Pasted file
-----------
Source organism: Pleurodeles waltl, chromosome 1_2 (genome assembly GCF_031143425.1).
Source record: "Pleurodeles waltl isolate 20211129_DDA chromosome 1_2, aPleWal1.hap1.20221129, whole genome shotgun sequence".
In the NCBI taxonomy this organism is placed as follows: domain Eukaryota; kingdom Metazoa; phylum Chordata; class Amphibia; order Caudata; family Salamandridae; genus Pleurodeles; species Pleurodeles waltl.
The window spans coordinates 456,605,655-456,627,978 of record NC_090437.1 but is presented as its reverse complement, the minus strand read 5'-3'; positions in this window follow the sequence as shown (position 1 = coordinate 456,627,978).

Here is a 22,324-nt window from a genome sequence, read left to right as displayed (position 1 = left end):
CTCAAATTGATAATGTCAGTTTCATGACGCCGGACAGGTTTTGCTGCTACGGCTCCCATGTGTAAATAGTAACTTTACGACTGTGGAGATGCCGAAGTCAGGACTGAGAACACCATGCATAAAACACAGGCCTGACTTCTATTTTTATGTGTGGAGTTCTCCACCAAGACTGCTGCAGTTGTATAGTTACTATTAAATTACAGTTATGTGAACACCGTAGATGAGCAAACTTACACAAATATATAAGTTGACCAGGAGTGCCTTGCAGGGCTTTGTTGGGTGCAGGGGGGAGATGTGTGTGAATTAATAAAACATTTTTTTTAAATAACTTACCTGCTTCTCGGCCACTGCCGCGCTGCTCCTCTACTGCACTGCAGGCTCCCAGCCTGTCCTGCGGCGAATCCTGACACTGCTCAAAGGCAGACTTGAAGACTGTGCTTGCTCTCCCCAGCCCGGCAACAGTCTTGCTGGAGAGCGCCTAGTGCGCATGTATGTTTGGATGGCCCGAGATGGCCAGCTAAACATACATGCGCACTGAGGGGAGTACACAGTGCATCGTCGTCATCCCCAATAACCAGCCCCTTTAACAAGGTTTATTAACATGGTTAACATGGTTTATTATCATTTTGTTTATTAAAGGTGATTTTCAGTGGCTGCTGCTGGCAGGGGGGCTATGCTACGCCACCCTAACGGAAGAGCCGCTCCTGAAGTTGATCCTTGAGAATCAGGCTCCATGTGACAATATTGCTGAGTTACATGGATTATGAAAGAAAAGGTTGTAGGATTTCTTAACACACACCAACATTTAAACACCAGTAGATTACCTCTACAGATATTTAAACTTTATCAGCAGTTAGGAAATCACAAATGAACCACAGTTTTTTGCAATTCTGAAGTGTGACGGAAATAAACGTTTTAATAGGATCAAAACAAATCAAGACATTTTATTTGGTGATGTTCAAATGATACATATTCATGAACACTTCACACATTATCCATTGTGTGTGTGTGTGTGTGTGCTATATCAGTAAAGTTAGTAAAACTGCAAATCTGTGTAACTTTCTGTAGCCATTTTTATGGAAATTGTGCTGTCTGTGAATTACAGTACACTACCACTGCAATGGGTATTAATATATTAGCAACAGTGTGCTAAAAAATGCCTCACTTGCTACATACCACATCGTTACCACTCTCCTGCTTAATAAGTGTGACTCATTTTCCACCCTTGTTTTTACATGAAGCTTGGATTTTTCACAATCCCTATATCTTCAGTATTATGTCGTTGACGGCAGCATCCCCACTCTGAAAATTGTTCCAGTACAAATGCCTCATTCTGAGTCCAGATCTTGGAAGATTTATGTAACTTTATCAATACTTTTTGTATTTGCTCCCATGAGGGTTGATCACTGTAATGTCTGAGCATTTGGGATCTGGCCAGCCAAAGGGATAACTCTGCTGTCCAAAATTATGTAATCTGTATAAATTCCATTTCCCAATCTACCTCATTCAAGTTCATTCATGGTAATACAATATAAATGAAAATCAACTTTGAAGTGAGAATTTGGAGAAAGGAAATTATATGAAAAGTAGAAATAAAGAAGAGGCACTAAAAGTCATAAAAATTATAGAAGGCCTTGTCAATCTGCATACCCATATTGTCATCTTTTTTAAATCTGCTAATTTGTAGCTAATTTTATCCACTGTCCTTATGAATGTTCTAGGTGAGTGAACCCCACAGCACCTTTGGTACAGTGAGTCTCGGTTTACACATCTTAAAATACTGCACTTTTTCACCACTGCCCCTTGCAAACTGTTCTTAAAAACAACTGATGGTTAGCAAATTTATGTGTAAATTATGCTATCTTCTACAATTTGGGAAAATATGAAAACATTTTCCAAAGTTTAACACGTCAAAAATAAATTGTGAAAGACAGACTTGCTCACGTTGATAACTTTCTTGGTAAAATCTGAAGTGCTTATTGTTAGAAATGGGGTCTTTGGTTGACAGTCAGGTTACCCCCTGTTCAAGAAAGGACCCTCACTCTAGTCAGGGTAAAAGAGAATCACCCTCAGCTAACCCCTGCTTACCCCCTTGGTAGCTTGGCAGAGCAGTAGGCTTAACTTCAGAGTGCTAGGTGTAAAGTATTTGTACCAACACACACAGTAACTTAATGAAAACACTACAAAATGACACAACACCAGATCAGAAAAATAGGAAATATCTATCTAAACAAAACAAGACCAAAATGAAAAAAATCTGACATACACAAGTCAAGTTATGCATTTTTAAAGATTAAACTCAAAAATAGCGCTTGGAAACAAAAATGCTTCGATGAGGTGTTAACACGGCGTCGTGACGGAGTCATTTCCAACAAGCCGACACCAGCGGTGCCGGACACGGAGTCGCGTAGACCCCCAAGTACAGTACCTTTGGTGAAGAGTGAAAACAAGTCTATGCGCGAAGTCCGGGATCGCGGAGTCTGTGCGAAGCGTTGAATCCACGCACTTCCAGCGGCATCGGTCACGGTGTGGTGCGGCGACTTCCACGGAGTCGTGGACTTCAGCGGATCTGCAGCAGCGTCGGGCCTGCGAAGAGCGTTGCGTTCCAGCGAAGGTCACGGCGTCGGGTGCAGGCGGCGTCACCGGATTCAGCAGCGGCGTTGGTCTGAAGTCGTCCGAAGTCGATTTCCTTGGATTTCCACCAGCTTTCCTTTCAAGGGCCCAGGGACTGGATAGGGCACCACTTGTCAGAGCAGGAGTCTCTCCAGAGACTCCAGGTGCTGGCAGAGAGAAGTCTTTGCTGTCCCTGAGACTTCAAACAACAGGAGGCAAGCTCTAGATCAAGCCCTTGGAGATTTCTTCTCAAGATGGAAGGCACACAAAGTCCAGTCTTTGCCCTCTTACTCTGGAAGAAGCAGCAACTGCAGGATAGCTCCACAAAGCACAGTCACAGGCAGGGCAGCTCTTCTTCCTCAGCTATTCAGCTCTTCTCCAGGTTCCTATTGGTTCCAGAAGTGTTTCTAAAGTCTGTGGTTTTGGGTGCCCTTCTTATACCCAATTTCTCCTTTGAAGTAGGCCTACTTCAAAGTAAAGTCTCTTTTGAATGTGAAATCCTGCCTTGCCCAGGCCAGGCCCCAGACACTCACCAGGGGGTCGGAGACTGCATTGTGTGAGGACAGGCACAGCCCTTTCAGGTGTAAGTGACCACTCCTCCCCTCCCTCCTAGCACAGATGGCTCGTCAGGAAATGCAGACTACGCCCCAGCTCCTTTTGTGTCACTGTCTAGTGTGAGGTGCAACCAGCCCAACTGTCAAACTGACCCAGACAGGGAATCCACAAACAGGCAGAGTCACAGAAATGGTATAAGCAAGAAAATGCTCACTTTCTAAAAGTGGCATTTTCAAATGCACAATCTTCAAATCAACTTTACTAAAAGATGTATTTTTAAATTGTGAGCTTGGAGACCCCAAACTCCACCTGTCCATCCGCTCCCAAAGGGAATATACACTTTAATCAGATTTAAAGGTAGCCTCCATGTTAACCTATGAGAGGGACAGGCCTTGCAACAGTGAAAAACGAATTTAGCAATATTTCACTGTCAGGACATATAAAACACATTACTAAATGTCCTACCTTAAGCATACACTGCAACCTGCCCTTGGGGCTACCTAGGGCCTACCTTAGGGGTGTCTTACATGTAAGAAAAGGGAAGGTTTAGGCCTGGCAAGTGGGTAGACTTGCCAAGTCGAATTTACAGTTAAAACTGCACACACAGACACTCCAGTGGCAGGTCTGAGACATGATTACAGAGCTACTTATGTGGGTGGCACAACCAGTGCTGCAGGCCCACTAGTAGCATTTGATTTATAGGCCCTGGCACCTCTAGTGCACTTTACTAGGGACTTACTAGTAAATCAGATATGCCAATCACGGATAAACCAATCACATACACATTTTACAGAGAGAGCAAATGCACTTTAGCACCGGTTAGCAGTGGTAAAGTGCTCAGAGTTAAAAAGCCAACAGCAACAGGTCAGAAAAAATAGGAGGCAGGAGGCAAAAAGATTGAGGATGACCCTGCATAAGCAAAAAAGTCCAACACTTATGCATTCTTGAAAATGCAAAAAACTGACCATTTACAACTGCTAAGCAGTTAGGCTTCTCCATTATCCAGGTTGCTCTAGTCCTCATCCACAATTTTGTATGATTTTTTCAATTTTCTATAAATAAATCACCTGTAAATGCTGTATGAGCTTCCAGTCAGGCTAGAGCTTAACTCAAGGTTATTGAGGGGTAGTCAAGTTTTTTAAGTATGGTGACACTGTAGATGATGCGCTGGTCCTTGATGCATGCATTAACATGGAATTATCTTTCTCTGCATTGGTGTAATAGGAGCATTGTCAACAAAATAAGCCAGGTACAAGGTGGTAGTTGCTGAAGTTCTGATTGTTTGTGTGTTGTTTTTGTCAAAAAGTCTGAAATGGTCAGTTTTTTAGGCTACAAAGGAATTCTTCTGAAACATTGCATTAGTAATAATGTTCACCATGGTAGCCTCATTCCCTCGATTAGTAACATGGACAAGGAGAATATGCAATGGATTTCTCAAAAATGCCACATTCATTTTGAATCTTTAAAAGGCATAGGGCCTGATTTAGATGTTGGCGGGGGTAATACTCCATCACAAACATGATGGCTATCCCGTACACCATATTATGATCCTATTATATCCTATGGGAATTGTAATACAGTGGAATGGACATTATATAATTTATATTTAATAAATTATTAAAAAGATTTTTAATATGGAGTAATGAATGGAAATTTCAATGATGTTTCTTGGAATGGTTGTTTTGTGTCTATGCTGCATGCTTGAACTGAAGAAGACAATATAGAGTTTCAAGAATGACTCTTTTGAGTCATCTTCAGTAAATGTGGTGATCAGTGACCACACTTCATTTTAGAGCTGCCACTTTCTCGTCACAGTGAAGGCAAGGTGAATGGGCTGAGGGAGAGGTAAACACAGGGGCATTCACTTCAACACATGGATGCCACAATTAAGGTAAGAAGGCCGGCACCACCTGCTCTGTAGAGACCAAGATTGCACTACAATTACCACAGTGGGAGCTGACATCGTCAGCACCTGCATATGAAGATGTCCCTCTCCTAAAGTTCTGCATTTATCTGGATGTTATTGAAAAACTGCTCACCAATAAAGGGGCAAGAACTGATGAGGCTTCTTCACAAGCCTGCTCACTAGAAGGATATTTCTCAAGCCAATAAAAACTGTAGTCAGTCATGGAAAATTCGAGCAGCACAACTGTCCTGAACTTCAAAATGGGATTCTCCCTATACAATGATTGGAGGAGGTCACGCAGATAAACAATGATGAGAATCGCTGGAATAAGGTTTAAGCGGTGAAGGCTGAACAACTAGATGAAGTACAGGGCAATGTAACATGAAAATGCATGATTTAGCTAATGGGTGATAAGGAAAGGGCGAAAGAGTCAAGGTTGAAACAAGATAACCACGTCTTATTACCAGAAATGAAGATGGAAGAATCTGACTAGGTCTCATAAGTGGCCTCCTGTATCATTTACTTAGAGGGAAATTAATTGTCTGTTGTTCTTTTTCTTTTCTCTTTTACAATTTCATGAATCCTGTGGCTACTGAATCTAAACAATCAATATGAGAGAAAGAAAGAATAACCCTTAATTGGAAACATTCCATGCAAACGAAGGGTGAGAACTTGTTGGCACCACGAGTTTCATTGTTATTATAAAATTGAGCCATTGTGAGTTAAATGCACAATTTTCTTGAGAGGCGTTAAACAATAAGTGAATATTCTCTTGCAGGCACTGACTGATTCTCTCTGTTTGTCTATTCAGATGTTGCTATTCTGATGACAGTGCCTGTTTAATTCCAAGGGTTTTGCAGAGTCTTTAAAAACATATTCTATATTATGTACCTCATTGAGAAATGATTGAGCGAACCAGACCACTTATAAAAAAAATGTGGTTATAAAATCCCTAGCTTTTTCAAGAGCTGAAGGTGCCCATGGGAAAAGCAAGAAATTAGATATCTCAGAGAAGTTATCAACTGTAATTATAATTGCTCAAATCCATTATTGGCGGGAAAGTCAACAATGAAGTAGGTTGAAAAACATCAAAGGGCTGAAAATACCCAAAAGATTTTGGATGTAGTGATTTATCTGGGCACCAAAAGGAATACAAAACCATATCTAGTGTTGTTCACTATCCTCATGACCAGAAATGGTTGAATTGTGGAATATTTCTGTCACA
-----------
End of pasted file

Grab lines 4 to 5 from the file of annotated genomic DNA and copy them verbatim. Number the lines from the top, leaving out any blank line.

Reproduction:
The window spans coordinates 456,605,655-456,627,978 of record NC_090437.1 but is presented as its reverse complement, the minus strand read 5'-3'; positions in this window follow the sequence as shown (position 1 = coordinate 456,627,978).

Here is a 22,324-nt window from a genome sequence, read left to right as displayed (position 1 = left end):